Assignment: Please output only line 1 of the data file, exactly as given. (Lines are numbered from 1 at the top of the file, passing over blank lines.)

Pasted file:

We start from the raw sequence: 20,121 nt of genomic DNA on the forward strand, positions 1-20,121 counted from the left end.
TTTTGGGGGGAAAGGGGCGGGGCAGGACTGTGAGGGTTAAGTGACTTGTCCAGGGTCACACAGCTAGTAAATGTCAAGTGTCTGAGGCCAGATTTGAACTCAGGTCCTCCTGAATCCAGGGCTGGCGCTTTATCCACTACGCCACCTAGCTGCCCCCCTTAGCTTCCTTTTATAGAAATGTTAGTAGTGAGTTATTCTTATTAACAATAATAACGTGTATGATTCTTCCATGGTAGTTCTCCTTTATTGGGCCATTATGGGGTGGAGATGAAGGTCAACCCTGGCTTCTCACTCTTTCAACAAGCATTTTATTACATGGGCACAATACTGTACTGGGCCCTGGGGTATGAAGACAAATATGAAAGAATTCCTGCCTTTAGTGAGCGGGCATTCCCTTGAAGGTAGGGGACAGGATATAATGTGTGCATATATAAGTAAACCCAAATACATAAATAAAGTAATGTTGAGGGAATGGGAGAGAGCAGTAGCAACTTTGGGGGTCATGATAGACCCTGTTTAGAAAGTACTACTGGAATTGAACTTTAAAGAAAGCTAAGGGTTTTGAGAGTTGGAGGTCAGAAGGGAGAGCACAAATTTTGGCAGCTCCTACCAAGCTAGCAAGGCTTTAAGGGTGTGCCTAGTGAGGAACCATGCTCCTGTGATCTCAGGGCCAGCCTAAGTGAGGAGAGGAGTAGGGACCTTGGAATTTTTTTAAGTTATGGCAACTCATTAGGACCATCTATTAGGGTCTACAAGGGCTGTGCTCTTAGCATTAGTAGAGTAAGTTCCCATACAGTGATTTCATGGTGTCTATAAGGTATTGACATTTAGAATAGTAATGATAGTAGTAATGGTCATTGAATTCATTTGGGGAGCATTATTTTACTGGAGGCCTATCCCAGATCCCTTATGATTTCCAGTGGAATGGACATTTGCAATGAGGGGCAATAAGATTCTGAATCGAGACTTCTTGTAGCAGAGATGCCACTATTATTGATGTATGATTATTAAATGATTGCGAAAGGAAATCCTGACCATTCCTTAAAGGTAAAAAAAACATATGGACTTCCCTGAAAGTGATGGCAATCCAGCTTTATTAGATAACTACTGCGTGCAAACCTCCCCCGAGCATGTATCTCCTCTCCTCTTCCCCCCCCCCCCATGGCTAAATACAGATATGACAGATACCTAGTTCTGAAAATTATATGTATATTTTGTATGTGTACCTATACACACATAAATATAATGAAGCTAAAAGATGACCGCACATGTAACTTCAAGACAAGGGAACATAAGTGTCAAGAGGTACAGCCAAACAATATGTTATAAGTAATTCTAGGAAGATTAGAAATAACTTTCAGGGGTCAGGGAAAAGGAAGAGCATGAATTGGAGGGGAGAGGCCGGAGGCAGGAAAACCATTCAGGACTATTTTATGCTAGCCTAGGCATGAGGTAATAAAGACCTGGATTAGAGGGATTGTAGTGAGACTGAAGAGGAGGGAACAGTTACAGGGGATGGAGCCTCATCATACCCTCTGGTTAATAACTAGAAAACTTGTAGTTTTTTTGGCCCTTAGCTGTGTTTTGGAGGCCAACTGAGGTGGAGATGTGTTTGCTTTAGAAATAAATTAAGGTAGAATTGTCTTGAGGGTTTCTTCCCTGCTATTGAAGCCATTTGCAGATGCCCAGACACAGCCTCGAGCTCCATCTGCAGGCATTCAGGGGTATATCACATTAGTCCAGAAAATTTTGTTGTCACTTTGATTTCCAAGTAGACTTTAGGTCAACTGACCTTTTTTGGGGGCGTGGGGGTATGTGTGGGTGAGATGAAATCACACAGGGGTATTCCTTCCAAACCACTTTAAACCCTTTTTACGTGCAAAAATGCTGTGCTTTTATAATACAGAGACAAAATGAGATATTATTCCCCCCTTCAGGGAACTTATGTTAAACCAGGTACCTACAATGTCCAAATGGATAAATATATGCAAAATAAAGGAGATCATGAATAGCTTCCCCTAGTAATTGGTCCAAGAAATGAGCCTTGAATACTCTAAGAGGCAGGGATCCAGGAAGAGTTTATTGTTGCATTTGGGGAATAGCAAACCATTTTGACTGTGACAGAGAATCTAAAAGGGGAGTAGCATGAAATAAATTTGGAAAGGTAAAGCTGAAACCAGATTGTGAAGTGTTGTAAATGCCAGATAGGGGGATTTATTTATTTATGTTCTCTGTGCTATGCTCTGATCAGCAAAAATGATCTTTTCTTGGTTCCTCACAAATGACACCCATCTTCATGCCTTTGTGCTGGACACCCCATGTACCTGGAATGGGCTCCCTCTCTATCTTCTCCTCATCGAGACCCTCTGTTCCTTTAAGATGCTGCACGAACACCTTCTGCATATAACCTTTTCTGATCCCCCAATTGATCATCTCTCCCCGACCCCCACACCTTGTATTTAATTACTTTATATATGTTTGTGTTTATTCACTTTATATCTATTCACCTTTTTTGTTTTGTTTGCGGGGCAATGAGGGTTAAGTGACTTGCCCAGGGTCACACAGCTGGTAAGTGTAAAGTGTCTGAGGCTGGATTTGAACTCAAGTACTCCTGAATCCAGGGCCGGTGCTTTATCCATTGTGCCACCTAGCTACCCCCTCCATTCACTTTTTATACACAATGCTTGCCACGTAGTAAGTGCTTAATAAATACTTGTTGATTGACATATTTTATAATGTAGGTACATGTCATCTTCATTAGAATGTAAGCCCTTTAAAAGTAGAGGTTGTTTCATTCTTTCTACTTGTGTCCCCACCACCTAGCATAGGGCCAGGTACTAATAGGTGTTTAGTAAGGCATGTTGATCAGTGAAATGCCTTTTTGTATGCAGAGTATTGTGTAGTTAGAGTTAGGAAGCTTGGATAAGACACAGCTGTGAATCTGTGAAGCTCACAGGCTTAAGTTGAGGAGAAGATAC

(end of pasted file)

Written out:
We start from the raw sequence: 20,121 nt of genomic DNA on the forward strand, positions 1-20,121 counted from the left end.